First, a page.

Whenever Amanda or Molly teach these classes, they try to include ecological knowledge and art history in their lessons. “I’ve learned a lot about sea otters” said our intern, Mohamed, after drawing a cute sea otter in the waves. “This is my favorite class to attend. I love how relaxing the class is. I used to love art as a kid, and this class has sparked my passion for art again.”
Though we love having the kids create with us in a Zoom class, we understand that many of the kids feel Zoomed out! This is why we created the Art Challenge, which is a way for kids to create art on their own time. Every Monday, Wednesday, and Friday, we send art prompts illustrated by Madison Rose Bristol and Molly Duttry to families via text messages. The kids will then make art based on those prompts, and will send us back a picture of their work. Once they complete 5 art prompts, we send them a large pizza! Below are some highlights from the SYP Art Challenge so far, with one picture selected per prompt!
We are very lucky to have Joanne Factor of Strategic Living teaching the first ever SYP Girl’s Self-Defense class! In this program, the girls have been learning the essentials of how to take care of themselves in any tough situation. This includes:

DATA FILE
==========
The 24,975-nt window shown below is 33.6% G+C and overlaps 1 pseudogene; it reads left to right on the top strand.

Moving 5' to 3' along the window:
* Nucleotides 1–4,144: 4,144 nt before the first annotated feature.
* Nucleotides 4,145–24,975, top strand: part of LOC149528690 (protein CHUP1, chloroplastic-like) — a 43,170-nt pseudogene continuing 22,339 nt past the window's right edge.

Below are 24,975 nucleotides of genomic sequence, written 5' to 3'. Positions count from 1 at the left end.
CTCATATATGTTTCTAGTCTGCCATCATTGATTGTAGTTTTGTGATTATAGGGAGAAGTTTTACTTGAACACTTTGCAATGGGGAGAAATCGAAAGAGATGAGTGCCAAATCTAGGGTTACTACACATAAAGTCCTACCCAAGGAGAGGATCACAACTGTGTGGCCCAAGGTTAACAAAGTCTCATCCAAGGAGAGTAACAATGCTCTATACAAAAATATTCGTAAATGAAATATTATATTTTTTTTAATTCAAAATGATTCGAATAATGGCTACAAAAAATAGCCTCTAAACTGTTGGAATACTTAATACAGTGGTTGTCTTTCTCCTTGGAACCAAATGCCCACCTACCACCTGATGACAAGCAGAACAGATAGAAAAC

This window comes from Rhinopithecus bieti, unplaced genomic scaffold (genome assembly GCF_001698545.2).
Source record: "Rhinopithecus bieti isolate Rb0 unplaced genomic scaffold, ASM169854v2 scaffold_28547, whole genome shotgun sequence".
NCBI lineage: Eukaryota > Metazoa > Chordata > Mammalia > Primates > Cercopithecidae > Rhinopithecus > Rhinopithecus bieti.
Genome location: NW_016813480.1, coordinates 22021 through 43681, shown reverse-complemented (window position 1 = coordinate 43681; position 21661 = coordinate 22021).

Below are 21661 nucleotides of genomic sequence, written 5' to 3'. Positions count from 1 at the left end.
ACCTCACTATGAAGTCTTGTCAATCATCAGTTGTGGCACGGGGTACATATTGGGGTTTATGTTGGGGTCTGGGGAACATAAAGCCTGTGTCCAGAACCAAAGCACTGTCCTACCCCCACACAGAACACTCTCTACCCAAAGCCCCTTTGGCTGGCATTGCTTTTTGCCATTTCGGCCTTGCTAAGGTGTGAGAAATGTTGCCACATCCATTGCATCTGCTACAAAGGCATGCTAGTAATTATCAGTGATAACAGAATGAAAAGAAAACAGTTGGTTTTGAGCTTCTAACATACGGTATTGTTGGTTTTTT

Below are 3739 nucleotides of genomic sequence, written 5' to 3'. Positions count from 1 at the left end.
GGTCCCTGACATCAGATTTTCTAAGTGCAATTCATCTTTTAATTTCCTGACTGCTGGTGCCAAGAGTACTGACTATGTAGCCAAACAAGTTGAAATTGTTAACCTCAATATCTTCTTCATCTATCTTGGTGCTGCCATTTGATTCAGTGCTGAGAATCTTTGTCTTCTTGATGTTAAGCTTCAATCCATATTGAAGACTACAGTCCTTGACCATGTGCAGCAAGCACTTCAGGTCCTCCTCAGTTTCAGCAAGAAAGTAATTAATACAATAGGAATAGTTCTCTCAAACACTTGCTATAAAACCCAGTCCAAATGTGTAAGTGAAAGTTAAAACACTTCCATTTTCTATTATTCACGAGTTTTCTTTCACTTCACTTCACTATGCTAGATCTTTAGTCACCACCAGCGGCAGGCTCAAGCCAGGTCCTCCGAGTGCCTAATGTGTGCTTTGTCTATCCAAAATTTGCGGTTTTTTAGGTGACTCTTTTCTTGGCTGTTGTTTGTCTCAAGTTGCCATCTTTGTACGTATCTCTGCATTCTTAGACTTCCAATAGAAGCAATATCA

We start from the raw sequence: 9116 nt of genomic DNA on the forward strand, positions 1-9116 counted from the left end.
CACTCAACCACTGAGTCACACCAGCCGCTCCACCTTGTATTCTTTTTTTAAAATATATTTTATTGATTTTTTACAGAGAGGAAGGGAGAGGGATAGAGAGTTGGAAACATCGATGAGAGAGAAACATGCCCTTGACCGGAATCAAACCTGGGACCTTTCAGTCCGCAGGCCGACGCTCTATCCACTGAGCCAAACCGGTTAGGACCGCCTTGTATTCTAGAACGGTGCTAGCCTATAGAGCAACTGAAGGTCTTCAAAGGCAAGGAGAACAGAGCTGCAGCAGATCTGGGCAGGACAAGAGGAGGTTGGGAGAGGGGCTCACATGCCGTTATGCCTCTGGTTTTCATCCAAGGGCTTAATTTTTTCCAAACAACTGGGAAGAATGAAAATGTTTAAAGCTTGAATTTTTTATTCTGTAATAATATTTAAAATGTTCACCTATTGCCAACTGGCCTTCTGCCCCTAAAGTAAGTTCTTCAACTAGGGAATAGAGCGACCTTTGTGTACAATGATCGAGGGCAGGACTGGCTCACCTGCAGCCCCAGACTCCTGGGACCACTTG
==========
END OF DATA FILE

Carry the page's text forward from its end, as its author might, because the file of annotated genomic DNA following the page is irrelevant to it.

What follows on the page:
- Recognizing red flags
- Fixing boundary violations,
- Learning physical skills and
- Prioritizing self-care
Some of our youth interns have been a part of this program from the start, and have expressed what they value most about the class. “I like that the self-defense class incorporates how to spot danger and avoid it, but also teaches you what to do when you are forced to face danger,” stated Urji. “I can even see using these skills when I am interacting with people on a day-to-day basis, and who to watch out for when building friendships.” Capturing the purpose of the class, Italia said that “I have learned how to stand up for myself. I now know how to use my voice when someone makes me feel uncomfortable.”